Florida Congresswoman Debbie Wasserman Schultz wrote on Twitter, in response to Trump, that ‘cancer rates dropped before you took office. Hopefully they keep dropping because Congress rejected your cruel research budgets, which sought billions in CUTS to @NIH and the National Cancer Institute. This is good news despite you – not because of you.'”

And so it goes, in these (dis)United States of America.

4. Why do people believe in hell?

“How can we be winners, after all, if there are no losers? . . . What success can there be that isn’t validated by another’s failure? What heaven can there be for us without an eternity in which to relish the impotent envy of those outside its walls?”

The Proper Way To Begin The New Year

That’s what I’m talkin’ about Kerry Elson. Elson wrote this before reading yesterday’s post, but major props to her for the perfect follow up.

“Totally legitimate reasons that I can’t go for a run.”

My fav:

“I’m supposed to meet a friend in six hours. If I go for a run, I might enjoy it so much that I end up running for the full six hours. I’m a good friend and I don’t want to be late, so even though I would love to go for a run I will not.”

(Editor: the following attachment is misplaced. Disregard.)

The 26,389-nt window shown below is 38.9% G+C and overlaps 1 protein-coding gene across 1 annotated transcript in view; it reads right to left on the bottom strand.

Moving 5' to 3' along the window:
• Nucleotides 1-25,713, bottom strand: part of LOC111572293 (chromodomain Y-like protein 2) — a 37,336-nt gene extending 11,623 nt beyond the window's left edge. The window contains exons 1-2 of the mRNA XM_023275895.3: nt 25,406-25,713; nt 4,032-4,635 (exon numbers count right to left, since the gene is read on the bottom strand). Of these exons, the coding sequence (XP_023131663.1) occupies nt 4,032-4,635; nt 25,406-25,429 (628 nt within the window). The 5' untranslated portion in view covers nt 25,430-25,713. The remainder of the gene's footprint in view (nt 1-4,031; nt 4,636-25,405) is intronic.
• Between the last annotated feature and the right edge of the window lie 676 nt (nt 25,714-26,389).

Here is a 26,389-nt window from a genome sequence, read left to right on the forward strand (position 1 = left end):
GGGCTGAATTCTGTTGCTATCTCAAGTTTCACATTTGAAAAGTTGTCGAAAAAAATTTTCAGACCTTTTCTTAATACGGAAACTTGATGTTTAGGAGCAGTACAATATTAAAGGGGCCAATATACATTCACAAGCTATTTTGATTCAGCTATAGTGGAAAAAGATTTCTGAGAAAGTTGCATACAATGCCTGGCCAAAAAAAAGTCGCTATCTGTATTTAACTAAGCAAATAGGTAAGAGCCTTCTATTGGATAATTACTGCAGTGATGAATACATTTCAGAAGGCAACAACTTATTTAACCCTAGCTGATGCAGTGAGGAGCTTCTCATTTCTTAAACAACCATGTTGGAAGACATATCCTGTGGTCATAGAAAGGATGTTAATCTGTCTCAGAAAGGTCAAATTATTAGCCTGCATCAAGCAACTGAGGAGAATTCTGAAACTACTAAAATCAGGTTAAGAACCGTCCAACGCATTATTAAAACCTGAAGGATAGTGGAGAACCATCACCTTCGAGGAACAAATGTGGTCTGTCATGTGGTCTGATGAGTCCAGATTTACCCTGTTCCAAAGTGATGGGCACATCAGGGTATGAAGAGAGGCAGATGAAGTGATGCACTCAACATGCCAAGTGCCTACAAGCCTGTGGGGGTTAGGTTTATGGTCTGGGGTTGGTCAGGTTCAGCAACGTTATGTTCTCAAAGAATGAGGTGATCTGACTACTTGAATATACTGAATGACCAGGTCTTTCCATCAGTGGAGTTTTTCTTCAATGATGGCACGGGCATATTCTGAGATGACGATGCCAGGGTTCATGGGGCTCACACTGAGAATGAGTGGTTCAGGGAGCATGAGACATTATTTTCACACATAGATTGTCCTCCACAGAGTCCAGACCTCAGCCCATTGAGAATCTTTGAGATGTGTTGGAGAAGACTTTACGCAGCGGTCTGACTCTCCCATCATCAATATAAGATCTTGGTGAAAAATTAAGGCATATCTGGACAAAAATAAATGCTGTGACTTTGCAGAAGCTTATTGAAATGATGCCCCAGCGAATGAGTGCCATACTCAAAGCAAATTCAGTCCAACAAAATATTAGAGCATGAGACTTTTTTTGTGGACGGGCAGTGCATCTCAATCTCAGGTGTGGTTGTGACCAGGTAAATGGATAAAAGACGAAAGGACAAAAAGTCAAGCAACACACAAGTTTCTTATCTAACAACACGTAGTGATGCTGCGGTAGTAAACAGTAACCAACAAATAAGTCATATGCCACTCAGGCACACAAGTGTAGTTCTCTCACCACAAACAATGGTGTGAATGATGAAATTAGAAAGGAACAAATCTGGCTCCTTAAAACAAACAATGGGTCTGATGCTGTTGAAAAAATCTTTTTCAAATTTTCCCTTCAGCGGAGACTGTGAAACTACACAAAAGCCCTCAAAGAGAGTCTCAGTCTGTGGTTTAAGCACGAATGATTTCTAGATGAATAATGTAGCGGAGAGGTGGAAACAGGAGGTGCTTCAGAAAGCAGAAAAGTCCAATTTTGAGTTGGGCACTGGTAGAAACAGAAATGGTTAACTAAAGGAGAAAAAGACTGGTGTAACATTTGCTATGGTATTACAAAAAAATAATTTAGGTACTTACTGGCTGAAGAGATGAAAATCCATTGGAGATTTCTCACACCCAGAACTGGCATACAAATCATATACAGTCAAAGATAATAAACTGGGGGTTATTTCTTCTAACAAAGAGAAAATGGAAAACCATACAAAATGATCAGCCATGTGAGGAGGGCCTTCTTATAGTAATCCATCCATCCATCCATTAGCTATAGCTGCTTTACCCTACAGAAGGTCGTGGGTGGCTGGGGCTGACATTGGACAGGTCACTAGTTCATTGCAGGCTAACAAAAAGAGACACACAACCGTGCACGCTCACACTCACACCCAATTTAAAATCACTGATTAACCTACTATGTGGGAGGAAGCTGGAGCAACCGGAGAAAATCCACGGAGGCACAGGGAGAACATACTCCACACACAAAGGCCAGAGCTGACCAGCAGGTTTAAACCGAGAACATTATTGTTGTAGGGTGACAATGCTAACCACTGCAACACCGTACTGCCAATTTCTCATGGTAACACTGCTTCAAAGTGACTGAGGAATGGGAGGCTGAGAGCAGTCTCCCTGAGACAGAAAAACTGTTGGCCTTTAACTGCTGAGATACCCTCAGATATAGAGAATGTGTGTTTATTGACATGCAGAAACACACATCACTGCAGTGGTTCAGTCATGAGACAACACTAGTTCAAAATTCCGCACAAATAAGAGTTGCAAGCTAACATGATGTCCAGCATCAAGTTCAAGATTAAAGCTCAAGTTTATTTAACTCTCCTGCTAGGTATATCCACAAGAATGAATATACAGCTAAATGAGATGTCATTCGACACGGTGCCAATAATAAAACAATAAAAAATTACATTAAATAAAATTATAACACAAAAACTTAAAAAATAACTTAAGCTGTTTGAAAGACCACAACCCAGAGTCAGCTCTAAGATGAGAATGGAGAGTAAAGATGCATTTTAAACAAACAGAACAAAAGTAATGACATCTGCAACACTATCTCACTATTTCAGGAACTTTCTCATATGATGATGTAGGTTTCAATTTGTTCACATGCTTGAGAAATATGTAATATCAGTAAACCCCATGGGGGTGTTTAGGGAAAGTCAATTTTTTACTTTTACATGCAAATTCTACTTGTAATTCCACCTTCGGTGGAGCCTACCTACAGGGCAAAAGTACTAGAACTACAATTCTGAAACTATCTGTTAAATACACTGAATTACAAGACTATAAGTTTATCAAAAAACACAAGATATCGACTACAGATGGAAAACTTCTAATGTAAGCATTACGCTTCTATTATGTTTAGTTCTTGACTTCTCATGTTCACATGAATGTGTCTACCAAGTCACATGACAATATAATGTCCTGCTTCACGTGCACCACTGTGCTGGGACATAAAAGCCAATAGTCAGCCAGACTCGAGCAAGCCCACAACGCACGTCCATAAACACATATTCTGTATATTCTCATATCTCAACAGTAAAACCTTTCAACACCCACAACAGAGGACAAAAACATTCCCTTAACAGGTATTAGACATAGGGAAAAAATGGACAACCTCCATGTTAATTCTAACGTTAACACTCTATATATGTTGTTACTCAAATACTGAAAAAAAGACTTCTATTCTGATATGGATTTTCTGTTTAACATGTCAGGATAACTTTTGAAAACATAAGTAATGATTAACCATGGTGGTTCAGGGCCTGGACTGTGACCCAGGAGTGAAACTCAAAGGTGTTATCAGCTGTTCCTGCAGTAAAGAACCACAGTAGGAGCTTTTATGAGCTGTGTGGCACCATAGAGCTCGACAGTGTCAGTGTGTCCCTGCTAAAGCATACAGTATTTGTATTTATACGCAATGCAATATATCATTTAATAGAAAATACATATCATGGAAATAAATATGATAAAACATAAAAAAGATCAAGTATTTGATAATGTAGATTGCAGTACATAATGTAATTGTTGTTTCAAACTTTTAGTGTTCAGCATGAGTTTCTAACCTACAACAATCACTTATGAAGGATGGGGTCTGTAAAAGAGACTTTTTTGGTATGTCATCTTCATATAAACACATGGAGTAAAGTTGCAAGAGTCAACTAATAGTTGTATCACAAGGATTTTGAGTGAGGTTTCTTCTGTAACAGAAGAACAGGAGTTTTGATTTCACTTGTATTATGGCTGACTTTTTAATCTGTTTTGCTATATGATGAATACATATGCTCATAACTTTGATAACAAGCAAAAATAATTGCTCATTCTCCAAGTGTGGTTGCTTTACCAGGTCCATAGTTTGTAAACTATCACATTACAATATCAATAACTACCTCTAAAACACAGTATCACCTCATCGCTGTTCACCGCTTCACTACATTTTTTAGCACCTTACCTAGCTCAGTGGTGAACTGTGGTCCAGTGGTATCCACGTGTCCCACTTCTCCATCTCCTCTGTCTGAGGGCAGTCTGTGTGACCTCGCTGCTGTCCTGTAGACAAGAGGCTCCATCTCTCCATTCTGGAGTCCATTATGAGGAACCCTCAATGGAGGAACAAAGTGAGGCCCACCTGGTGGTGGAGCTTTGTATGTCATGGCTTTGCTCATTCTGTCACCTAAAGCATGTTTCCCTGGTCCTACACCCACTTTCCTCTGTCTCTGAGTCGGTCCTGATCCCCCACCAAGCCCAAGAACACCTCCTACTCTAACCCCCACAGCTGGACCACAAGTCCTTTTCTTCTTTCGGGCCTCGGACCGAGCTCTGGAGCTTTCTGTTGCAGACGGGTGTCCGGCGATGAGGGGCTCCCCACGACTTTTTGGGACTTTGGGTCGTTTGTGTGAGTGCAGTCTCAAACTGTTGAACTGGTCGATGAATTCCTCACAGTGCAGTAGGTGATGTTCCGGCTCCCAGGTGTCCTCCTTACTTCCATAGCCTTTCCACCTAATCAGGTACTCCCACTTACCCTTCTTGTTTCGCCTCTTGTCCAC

Boxing Day Assorted Links

1. Why Self-Compassion Beats Self-Confidence. From two years ago, but well worth re-reading. Plus, it takes at least that long to make the switch.

2. The ‘Charlie Brown Christmas Special’ Dancers You Most Want To Party With. About time our data scientists turn their attention to weighty matters.

3. Rio de Janeiro is not for the timid.

“Despite tighter gun regulations than the U.S., in the poorer neighborhoods of many Brazilian cities, armed gangs and police trade fire with high-caliber assault rifles, machine guns, pistols, and sometimes even grenades and rocket launchers. Rio averages 24 shootouts per day. Large hours-long gun battles often don’t even make the headlines.”

As if that’s not bad enough:

“Perhaps it is no coincidence that a country with poor arms controls and transparency also happens to have an out of control homicide problem — 51,589 dead in 2018 — and a dismally low rate of solved homicide cases, about 20.7 percent nationwide and an abysmal 11.8 percent in Rio alone.”

4. Best and worst places to live in the U.S. by work commute times. Note: needs editing.

In short, Grand Rapids, Rochester, Buffalo, Oklahoma City and Salt Lake City yes. New York City, San Francisco, Washington D.C.+, Boston, Chicago, Seattle, no.